It is a strange concept, since it cuts both ways. On one hand it is a form of “poverty tourism”, where the higher classes indulge, at a distance, in descriptions of the ways of the lower classes. But it is also a genuine kind of nostalgia, where those who have broken out of a cycle of their designated station still feel a tug back towards their ain kind. The Young Team seems to exemplify this paradox. It is a novel which I feel many people will make their minds up over on scanning the first page, and some will be enthralled and some will be nauseated.
The irony is that the readers who might buy this are not the kind of people who might appear in it, and those whom it describes and anatomises and worries over, most likely will not buy it.
To give you a sense of my ambivalence, it is best to resort to quotation. If on the first page of a novel you read “The rain n wind ir fuckin howlin”, then “there’s two community polis that sometimes ventured doon n busted cu*ts rollin joints”, “it is testament tae the fact that no c*nt give a f*ck aboot this place”, I might venture that you have decided already.
The novel is narrated by Azzy Williams, who at the start is in his early teens. He’s already smoking, drinking, taking drugs and fighting in Lanarkshire, and is part of a gang, the Young Team, who are enemies of the Young Toi from a neighbouring estate. The novel is about 200 pages too long (it clocks in at just shy of 400) but it follows a classic pattern. On finishing it, I realised it was actually a Western that mentioned Airdrie and Coatbridge. The reader has initiation, first fight, defeat, vendetta, loss, being torn between two women (a good un’ and a bad un’), exile, betrayal revealed, moral dilemma (am I the good guy or am I Clint Eastwood in Unforgiven or Pale Rider, the good guy who does bad things?), hints of possible redemption. Zane Grey at least kept his novels short.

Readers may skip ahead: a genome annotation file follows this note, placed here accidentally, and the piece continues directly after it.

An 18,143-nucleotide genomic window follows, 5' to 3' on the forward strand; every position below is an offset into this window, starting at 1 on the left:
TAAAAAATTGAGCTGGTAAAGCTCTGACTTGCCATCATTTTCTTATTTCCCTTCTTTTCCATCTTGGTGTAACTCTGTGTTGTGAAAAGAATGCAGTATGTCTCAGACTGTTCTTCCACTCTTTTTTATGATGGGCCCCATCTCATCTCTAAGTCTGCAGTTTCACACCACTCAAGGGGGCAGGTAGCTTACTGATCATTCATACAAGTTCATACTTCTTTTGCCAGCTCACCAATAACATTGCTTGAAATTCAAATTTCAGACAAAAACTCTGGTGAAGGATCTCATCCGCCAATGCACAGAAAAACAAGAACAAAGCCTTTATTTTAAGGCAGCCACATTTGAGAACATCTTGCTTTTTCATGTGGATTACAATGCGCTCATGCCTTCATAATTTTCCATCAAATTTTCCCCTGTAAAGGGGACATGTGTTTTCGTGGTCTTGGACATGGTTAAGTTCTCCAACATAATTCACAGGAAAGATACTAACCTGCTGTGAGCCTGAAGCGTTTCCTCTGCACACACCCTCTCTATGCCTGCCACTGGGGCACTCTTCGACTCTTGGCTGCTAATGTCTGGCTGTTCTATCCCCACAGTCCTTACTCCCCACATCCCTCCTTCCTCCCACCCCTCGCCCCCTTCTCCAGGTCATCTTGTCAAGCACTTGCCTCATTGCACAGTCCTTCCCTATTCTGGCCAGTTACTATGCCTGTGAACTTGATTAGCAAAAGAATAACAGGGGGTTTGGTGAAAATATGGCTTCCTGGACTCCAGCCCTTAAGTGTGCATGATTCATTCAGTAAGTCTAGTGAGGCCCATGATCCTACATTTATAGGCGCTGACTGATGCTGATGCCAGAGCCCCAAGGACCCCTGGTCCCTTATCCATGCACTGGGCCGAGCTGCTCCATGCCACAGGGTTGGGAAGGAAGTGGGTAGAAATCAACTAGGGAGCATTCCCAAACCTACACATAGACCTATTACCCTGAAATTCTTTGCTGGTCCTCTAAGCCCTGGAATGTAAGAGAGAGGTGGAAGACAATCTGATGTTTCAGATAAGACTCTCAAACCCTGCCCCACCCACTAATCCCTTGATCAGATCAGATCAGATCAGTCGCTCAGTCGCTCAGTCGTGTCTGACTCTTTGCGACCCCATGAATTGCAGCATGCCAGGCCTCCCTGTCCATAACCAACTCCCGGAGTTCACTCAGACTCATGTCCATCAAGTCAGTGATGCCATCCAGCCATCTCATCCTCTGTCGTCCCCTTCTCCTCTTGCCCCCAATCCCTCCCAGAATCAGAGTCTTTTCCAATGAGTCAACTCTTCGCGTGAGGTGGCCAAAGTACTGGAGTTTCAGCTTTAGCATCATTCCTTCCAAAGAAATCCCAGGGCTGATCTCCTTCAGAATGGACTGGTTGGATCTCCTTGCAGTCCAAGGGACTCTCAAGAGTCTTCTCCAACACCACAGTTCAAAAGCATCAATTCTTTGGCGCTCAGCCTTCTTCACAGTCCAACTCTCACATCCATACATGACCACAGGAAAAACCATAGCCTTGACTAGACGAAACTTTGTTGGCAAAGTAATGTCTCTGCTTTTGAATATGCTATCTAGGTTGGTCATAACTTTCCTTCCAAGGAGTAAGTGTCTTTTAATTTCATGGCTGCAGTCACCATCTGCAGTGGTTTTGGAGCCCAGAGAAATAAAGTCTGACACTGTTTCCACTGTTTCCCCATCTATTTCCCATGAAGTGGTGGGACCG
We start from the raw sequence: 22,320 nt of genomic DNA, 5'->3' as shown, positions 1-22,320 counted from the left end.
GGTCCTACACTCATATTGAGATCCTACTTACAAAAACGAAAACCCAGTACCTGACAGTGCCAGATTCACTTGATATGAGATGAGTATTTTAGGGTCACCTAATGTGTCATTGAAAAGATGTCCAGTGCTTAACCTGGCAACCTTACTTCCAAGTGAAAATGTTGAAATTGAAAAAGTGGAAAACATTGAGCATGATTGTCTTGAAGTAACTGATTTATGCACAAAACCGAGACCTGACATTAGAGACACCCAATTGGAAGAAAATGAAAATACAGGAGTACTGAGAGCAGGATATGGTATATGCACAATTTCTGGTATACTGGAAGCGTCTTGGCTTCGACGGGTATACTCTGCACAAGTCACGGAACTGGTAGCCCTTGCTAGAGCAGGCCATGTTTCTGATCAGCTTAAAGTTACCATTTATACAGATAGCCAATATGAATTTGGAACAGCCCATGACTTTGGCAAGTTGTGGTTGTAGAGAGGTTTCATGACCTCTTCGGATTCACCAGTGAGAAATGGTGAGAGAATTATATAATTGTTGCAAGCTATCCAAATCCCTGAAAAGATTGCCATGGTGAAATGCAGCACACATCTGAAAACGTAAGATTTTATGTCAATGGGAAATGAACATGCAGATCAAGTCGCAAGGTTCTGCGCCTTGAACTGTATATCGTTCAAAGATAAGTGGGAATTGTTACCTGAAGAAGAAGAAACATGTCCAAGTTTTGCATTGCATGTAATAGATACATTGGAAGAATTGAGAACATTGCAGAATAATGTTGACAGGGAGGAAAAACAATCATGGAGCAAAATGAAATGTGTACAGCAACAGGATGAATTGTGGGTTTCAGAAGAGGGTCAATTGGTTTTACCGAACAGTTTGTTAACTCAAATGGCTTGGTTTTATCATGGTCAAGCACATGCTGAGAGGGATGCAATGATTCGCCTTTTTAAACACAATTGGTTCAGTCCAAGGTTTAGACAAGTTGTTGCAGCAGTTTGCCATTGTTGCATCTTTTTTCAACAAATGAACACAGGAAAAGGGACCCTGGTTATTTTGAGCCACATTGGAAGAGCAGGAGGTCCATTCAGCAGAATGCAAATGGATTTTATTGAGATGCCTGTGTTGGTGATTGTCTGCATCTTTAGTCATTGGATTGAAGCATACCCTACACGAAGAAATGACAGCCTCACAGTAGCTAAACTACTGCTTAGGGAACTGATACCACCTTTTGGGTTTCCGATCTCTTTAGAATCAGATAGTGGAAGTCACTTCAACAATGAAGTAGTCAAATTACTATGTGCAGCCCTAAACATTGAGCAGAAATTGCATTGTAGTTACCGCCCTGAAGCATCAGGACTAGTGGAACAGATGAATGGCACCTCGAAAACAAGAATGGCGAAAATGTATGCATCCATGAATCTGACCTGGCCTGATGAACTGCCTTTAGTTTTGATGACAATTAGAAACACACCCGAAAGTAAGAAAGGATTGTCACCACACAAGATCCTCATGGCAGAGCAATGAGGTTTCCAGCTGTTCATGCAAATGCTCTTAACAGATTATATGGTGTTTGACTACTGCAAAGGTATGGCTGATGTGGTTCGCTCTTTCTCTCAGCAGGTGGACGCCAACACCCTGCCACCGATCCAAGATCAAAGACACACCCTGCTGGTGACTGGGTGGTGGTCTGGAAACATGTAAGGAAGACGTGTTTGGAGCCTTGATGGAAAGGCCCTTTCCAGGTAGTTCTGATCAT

The language is a phonetic rendering of the Scots spoken in Lanarkshire. It is larded with expletives and this may be realism or merely a means to be provocative. People are mentioned as “somec*nt”, “everyc*nt” and so on. Azzy refers to himself as “A”, and I did a slight double take when he and his gang referred to getting wine: it was not Sauvignon Blanc, of course, but Buckfast. The novel has a very curious, almost Oedipal, relation to Trainspotting. Azzy has a poster in his bedroom. At a rave, he thinks “Trainspotting wis a different generation, c*nts coming up in the eighties. We wur born in the nineties n in the time since heroin hud made it’s mark n is f*ckin hated in the schemes.” Towards the very end of the book, there is a breaking of the fourth wall, when Azzy says, “It’s not that shite being Scottish, Irvine”. The Young Team chews at the bit against the legacy of Trainspotting, and wants, like its characters, to be the new top dog.
It would be impossible to doubt the sincerity of this novel. Azzy fears being a “Frankenstein’s creature, an eloquent mutant”. A quarter of the way through the novel we get a standard situation in which a teacher tells Azzy he sees potential in him, although the novel to this point has shown little evidence of this. It’s a structural flaw that these people who believe fade out of the narrative. Nor did I really care for litanies of rave and trance music. Whether they are genuine or fictitious I leave to more informed minds than mine.
In one of the best scenes Azzy thinks “Slag the way A speak, make a social presumption n judge me. Judge ma family, ma prospects, ma financial status n ma intelligence. Yi know wit they say aboot assumption”. This is a cri de coeur. The novel deals with both toxic masculinity and also a strange male-bonding. It is noticeable that the gangs are gangs, but include both sides of the sectarian divide in their “troops”.
The upside of this is a proper examination of the real feeling of needing to belong; the downside is that the women are almost always described in terms of their looks.
There have been many other novels that deal with Scottish gangs rather than gangsters, although as the book hurtles towards its conclusion, the erstwhile gangs and the “cardboard” gangsters and the genuine gangsters head towards a collision. Personally, I have always preferred subtler novels on this topic like George Friel’s Mr Alfred, MA or Jenni Fagan’s The Panopticon. With its recovery and return plot, it does steer perilously close to being an anthem to “a bam’s a bam for a’ that”. There is talent here, and passion, but maybe not yet craft.
The Young Team, by Graeme Armstrong, Picador, £14.99